'If j > 1 Then
                '    If symbol(k) = symbolHeadings(i) And myDate(k) < Cells(j, 7) And myDate(k) > Cells(j - 1, 7) Then
                '        dispRow = dispRow + 1
                '    End If
                'End If
            Next k
        Next j
        dispRow = 2
    Next i
    'now accumulate across table and then down
    For i = 1 To numMonths
        cumulative = 0
        For j = 1 To numSymbols
            cumulative = cumulative + Cells(i + 1, j + 7)
        Next j
        Cells(i + 1, 7 + numSymbols + 1) = cumulative
    Next i
End Sub

This a throwback to the 80s BASIC on many of the family computers of that era.  If you are new to VBA you can access cell values by using the keyword Cells and the row and column that points to the data.   The first thing you do is create a Module named combineEquityFromTS and in doing so it will create a Sub combineEquityFromTS() header and a End Sub footer.  All of your code will be squeezed between these two statements.  This code is ad hoc because I just sat down and started coding without much forethought.  

Use DIM to Dimension an Arrays

I like to read the date from the cells into arrays so I can manipulate the data internally.  Here I create five arrays and then loop through column one until there is no longer any data.  The appropriate arrays are filled with their respective data from each row.

Dimension and Load Arrays

Once the data is in arrays we can start do parse it.  The first thing I want is to get the symbolHeadings or markets.  I know the first row has a symbol name so I go ahead and put that into the symbolHeadings array.  I kept track of the number of rows in the data with the variable dataCnt.  Here I use  nested loops to work my way down the data and keep track of new symbols as I encounter them.  If the symbol changes values, I then check my list of stored symbolHeadings and if the new symbol is not in the list I add it.

Parse different symbols from all data

Since all the currencies will have the same month values I wanted to compress all the months into a single discrete month list.  This isn’t really all that necessary since we could have just prefilled the worksheet with monthly date values going back to 2007.  This algorithm is similar to the one that is used to extract the different symbols.  Except this time, just for giggles, I used a Do While Loop.

Squash Monthly List Down

As well as getting values from cells you can also put values into them.  Here I run through the list of markets and put them into Cells(1, 7+i).  When working with cells you need to make sure you get the offset correct.  Here I wanted to put the market names in Row A and Columns: H, I, J, K, L, M.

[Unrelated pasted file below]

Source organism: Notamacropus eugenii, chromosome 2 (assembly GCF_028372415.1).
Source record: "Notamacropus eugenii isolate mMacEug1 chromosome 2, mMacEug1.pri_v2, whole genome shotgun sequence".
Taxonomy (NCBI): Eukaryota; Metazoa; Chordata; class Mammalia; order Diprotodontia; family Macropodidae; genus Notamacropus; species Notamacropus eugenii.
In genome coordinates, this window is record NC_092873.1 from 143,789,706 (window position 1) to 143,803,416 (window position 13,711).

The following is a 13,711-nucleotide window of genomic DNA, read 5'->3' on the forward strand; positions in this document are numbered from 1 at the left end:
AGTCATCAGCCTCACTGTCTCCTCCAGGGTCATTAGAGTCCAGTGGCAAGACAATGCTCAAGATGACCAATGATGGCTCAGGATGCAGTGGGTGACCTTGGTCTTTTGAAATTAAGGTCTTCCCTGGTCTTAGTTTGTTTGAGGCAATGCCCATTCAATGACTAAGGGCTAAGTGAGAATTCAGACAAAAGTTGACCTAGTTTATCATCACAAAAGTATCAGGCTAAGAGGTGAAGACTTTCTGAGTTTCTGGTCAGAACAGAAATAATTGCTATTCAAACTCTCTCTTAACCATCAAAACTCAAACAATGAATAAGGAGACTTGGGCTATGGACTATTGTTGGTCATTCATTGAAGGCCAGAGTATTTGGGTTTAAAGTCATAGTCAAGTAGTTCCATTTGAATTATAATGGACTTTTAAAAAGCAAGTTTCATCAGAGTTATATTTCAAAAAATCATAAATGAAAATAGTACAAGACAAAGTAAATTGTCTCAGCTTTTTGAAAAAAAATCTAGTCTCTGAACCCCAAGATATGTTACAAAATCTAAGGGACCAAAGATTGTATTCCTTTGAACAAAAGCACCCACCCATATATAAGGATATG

• Column H = 8
  • Column I = 9
  • Column J = 10
  • Column K =11
  • Column L = 12
  • Column M = 13
Put Markets as Column Headers

Cells are two dimensional arrays.  However if you are going to use what is on the worksheet make sure you are referencing the correct data.  Here I introduce dispRow and dispCol as the anchor points where the data I need to reference starts out.

Three nested loops – Whopee.

Here I first parse through each symbol and extract the EOM value that matches the symbol name and month-year value.  So if I am working on @EC and I need the EOM for 07-2010, I fist loop through the month date values and compare the symbol AND myDate (looped through with another for-loop) with the month date values.  If they are the same then I dump the value in the array on to the spreadsheet.  And yes I should have used this:

For j = dispRow to numMonths-1

Instead of –

For j = 2 to numMonths-1

Keeping arrays in alignment with Cells can be difficult.  I have a hybrid approach here.  I will clean this up later and stick just with arrays and only use Cells to extract and place data.  The last thing you need to do is sum each row up and store that value in the Cumulative column.

Across and then Down to sum accumulated monthly returns

Conclusion

This was another post where we relied on another application to help us achieve our objective.   If you are new to EXCEL VBA (working with algorithms that generate trades) you can find out more in my Ultimate Algorithmic Trading System Toolbox book.  Even if you don’t get the book this post should get you started on the right track.

Excel Workbooks – One Empty with Macro and one Filled With this Post Data.

 

Tracking Last EntryPrice While Pyramiding on Minute Bars

EasyLanguage’s EntryPrice Doesn’t Cut the Mustard

In writing the Hi-Res edition of Easing Into EasyLanguage I should have included this sample program.  I do point out the limitations of the EntryPrice keyword/function in the book.  But recently I was tasked to create a pyramiding scheme template that used minute bars and would initiate a position with N Shares and then pyramid up to three times by adding on N Shares at the last entry price + one 10 -Day ATR measure as the market moves in favor of the original position.  Here is an example of just such a trade.

Pyramid 3 Times After Initial Trade Entry. Where’s the EntryPrice?